Kevin O”Leary took this farther & positively:
- “… there is going to be an amazing new America emerge from this with tremendous productivity gains… unfortunately not for real estate..”
As we recall, he specifically mentioned that his companies have been buying from Microsoft. And every family we know has increased its purchases from Amazon. Speaking personally, we may not want to step into a grocery store after receiving home deliveries of food, even frozen delicacies, from Amazon, Farm Fresh et al.
Does that mean the Demarkian warnings about exhaustion are merely tactical & short term in nature?
The key word in the tweet above could be “again”. Remember the warning last Friday about trend exhaustion after that day’s rally. That led to two brutal days on Monday & Tuesday to be followed by a move up. The Nasdaq 100 only closed down 51 bps on the week. But next week could be different with earnings & outlooks from Apple, Amazon, & Microsoft.
Finally, the most interesting comment of the week came from Kevin O”Leary who coined a new trading index to watch for stock market direction:
- “… Only one trading index to watch – NY Cuomo index; … everybody watches it… sovereign traders in the Middle East watch it … entire world’s indices trade on the optimism of Cuomo in New York or pessimism …”
We can confirm that many we know in Mumbai watch Cuomo’s press conference daily & comment on it to us on WhatsApp.
All the above is fine, but is there a upturn in the economic cycle ahead & perhaps closer than what most think?
2. Flip to upside virtuous cycle? An Upgrade of S&P
Remember what Lakshman Achuthan of ECRI said back on April 6?
- “But if those shutdowns start ebbing by summertime, the economy will then begin reviving, albeit slowly and partially. As a result, the level of economic activity – in terms of output, employment, income and sales – will necessarily rise above the lows seen during the worst of the closures. … It’s when this vicious cycle ends, and switches to a virtuous cycle of self-feeding increases in output, employment, income and sales, that a recession is officially over. We believe that the end of the compulsory closures can jump-start this virtuous cycle in relatively short order”
This week, Achuthan elaborated on this “cycle” view using a 3-D model of a recession:
As he says, “this recession is extraordinarily deep. Already, 26.5 million people have filed for jobless claims, compared with a total of 8.7 million jobs lost during the Great Recession. And it’s not over“. In terms of diffusion, this recession is certainly severe, affecting a wide range of industries.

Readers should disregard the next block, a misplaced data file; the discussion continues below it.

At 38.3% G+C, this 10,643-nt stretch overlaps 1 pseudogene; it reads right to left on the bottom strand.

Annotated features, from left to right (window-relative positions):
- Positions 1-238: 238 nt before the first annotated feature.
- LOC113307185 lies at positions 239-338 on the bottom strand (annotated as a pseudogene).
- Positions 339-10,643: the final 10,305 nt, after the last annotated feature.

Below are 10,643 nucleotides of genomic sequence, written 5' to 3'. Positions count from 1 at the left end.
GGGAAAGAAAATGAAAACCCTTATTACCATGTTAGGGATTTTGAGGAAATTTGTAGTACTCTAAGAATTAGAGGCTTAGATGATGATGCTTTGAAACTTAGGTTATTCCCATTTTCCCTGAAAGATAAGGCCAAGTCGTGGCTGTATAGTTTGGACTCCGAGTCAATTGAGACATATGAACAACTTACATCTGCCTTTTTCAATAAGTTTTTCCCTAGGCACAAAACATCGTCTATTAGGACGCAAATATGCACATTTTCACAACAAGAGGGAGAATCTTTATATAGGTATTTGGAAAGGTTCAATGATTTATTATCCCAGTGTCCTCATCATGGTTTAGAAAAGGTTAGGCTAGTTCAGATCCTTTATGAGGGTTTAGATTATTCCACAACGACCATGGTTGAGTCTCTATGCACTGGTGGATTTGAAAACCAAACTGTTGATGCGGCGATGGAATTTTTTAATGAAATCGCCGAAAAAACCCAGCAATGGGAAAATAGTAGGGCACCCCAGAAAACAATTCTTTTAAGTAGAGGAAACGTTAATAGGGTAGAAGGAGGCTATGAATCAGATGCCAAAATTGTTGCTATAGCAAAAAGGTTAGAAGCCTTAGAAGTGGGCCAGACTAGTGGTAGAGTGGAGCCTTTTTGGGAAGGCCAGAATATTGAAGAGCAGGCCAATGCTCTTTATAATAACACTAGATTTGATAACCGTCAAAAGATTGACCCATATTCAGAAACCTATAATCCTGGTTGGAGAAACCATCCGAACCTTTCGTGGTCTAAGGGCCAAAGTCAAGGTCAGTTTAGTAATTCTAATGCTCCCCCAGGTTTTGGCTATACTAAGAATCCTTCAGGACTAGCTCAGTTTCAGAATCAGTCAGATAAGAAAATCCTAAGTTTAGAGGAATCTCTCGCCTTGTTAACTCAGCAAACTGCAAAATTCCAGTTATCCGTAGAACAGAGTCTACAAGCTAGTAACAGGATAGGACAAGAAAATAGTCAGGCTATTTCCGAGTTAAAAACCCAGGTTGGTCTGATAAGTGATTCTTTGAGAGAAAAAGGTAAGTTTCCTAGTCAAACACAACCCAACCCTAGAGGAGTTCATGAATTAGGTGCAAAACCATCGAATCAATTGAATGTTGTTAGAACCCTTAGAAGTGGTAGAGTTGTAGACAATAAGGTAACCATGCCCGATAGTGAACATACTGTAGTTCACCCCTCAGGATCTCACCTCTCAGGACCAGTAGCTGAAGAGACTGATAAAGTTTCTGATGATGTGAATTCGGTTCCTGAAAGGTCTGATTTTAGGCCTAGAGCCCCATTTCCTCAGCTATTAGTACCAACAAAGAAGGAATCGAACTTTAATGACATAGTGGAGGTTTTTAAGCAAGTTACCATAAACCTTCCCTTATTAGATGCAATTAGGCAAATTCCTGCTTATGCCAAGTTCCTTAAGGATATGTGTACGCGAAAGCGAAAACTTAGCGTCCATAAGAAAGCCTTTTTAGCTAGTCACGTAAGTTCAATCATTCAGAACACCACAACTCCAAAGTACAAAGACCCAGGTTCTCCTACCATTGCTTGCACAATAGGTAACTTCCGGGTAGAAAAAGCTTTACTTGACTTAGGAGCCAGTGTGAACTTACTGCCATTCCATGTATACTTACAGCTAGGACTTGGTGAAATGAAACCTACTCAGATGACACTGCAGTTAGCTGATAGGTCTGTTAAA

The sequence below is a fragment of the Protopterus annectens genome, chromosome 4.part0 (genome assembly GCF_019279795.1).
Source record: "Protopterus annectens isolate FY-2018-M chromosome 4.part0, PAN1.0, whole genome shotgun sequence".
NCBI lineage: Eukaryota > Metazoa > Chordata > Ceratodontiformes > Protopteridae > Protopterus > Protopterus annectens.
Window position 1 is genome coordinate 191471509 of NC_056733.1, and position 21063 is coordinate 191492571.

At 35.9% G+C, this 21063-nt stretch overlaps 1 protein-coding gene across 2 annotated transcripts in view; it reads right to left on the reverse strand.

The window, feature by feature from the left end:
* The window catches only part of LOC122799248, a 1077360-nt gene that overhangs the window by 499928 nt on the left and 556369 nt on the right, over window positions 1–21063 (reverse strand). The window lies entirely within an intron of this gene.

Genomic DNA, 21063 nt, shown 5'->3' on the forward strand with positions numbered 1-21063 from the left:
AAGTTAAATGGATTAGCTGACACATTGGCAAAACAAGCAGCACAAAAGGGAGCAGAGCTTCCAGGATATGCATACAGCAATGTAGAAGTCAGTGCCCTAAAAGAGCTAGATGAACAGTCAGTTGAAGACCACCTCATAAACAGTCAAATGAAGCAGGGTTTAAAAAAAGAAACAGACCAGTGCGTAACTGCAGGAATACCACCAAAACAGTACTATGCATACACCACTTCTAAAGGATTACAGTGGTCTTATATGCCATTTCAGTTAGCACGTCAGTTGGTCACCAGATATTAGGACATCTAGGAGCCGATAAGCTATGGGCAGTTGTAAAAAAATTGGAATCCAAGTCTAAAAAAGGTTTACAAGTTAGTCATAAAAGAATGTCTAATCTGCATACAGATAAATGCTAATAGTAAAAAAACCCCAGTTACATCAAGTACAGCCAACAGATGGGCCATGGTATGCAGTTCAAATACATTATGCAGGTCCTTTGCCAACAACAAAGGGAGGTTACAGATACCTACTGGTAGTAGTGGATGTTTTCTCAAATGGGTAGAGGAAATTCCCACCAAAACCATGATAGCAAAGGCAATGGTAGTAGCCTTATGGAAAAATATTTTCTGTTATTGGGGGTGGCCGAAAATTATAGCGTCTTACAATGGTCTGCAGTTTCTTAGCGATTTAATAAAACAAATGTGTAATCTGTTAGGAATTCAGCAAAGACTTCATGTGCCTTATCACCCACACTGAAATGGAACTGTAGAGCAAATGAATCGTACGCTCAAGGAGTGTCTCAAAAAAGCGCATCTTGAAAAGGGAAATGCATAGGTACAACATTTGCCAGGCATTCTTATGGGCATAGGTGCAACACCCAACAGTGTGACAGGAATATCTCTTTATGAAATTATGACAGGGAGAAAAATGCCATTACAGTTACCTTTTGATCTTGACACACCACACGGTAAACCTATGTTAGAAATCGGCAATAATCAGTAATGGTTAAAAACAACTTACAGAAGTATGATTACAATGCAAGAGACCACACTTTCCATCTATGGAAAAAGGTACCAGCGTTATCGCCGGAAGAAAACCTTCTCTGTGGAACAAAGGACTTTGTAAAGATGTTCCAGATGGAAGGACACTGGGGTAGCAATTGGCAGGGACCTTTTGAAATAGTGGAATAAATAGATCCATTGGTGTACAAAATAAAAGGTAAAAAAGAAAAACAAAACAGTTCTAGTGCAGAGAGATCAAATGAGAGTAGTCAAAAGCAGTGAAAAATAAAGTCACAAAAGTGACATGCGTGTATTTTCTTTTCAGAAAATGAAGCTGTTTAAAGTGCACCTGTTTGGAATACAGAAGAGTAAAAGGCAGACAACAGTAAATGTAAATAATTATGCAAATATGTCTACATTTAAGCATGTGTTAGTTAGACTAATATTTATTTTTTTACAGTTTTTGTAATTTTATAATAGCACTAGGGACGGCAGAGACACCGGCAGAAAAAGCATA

Now look at the size of duration between the two recessions in the above picture. Achuthan says that “on the third “D,” duration, this recession could be among the shortest on record“. Why?
- “With economic activity plunging so deeply, even a slow, partial opening up of the economy would lift activity off those extreme lows. If that happens, …. the recessionary vicious cycle will flip to a virtuous cycle of a self-feeding recovery. In that case, the recession could end by summertime. If so, this would be among the shortest recessions on record, closer to half a year, compared with a year and a half for the Great Recession“.
If Achuthan proves right, then would you not get more bullish on the S&P 500? Well, Ed Clissold of Ned Davis Research did this past week:
Why his upgrade?
- “The market tends to lead the economy … An average of four months before the end of recessions is when the S&P 500 bottoms. …. There has been clear improvement in the tape action, It tells you a lot of worst news is behind you”
Isn’t that consistent with Achuthan’s target of flipping to a virtuous cycle in late summer? And we have seen a steady fall in the popular measure of fear in the S&P. Look at the month of April so far. On April 3, VIX closed at 46.80, a fall of 28.6% from the week before; the next week it fell by 11% to 41.67; it fell 8.4% to 38.15 on Friday, April 17; last week it fell by 5.8% to close at 35.93 on Friday.